There are spirits at St. Mary’s, but they are mostly quiet and give the building a benevolent feel. I have stayed twice in a particular room, where I had a wonderful experience. At 2:00 in the afternoon, and waking me in the early morning, I felt a soft energy around my wrist. I realized it was a sister checking my vitals. I said, “Thank you.” In return, I felt a soft hand patting my shoulder and a feeling of intense, perfect love flooded my body. It was truly wondrous.


I hope your week has been fabulous, and that you are all well and whole. Please comment below. Where have you felt most loved, serene, or at peace? Where is your “happy place?”


Julie XOXO

Seasonal Excitement

I like the autumn, the crisp air, the changing of the leaves. And I don’t mind winter. I’ve come to enjoy the snow and the way it glistens in the sunlight. I think all dogs love snow. There will soon be a day when my Yorkie bounds out the door into a snowdrift on the deck. He will make a little squeak because he has buried himself in snow and doesn’t know how to get out of it. I enjoy living in a place that has four distinct seasons. Each one has a different feel, a different scent on the breeze. But I never feel ready for the first few times I have to drive in the snow every year. Today was one of those days.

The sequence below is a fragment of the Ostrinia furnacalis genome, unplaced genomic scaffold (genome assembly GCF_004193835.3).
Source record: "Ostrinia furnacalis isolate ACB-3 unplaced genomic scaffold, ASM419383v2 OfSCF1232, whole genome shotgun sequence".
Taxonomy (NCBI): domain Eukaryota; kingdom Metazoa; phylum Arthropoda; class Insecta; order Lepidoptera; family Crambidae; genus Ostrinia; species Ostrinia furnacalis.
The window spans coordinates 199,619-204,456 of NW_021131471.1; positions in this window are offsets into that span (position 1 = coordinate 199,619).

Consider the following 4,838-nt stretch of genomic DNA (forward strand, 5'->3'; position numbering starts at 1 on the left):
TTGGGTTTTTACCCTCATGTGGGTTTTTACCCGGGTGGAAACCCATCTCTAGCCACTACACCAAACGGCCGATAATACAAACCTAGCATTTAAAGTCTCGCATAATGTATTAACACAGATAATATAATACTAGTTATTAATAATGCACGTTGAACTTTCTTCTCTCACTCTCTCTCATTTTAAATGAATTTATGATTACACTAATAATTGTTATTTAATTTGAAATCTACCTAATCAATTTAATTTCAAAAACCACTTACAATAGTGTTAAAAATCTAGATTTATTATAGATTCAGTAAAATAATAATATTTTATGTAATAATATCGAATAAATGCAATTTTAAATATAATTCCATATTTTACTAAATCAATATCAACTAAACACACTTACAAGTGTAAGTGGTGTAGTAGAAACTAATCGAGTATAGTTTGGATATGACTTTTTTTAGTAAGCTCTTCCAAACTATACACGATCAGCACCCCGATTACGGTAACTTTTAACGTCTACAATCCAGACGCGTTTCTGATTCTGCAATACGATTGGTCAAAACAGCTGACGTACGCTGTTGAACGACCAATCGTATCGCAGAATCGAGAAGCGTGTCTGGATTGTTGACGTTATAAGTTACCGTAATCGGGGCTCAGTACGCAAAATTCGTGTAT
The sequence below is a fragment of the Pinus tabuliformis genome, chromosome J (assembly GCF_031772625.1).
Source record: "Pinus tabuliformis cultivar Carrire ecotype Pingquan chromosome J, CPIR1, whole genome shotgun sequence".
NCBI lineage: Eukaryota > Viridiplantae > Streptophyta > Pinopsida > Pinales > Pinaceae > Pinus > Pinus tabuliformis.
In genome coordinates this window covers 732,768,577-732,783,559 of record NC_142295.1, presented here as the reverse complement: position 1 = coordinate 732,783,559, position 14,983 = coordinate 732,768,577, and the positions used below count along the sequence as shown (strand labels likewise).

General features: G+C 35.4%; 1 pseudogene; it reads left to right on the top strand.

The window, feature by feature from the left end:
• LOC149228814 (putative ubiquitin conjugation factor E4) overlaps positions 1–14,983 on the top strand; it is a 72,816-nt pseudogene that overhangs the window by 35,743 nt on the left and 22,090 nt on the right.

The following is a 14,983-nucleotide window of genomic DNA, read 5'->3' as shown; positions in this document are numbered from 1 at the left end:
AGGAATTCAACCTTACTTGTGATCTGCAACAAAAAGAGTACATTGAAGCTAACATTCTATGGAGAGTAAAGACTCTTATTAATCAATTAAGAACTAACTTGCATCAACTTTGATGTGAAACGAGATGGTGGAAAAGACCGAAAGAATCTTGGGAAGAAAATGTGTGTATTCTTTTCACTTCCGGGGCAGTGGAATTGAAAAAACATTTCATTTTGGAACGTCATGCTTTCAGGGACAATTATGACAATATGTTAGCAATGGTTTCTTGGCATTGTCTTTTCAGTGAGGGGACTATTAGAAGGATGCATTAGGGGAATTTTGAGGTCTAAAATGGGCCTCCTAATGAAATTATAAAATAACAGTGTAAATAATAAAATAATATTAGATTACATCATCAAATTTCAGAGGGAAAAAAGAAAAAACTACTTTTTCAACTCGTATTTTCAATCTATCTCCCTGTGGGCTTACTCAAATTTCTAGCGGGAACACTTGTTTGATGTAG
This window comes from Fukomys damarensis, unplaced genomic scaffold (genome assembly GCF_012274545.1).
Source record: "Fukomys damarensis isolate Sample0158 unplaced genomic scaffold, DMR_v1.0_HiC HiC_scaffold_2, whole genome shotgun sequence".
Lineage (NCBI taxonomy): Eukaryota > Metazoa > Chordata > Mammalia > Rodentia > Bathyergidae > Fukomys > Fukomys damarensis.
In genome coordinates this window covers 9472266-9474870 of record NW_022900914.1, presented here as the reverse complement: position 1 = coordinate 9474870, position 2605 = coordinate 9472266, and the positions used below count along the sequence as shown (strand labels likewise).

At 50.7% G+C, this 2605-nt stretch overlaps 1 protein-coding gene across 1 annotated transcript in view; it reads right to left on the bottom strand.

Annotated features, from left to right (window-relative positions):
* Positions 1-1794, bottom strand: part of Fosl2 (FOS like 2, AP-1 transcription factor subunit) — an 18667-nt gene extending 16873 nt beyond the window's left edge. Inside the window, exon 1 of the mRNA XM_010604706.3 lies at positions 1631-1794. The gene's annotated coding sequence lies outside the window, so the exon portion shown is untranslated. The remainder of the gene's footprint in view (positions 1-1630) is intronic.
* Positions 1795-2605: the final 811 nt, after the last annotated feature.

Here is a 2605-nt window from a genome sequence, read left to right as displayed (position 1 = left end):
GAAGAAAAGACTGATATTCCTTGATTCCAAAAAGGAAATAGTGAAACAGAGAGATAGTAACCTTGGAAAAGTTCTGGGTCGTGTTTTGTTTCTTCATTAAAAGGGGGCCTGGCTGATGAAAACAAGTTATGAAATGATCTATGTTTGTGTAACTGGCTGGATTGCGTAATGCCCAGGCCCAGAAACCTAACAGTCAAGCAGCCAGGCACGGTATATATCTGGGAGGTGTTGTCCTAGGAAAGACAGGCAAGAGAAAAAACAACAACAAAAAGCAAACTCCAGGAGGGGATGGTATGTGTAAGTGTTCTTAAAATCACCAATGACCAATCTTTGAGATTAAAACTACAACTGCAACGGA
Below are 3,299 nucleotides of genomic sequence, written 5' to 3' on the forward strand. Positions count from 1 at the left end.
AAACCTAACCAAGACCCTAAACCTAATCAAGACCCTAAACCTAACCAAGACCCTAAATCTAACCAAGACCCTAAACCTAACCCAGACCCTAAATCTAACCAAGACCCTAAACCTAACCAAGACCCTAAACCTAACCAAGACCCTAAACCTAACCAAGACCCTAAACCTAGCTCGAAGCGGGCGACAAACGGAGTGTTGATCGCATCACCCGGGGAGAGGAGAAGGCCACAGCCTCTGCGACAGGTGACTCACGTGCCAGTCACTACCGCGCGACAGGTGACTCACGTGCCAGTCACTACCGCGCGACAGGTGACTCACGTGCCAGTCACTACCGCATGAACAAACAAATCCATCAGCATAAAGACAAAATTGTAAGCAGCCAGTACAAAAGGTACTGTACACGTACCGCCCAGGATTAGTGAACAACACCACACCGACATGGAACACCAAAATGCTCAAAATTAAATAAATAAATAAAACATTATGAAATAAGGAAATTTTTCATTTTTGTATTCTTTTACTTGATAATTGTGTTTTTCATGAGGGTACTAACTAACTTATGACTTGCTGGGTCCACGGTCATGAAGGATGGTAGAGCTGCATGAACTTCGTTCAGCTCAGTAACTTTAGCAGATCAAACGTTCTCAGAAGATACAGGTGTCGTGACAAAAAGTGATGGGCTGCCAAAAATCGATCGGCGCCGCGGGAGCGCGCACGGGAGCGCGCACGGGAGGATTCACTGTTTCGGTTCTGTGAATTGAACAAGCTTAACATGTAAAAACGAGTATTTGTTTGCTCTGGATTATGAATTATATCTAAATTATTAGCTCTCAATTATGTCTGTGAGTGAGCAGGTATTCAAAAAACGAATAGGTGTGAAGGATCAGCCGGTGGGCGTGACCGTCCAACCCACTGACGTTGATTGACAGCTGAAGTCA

Every Sunday afternoon I go to Reno, over the Mount Rose Highway, for writer’s group. To be honest, I would rather go over the mountain late at night when there is snow. There are two reasons for that. The first is because there is less traffic late at night. Secondly, the slush I love so much (yeah, right) has frozen into a convoluted and pointy surface with better traction. Today’s snowy drive found me slipping and sliding on slush, my small SUV nearly doing a full 360 into the oncoming lane. I was nearly hit by a big, maroon SUV. I was missed by mere inches. Luckily, as a long-time meditator, I was able to remain calm and get my car facing the right direction. Though, the experience certainly sped up my breath!

Lake Tahoe shoreline in winter.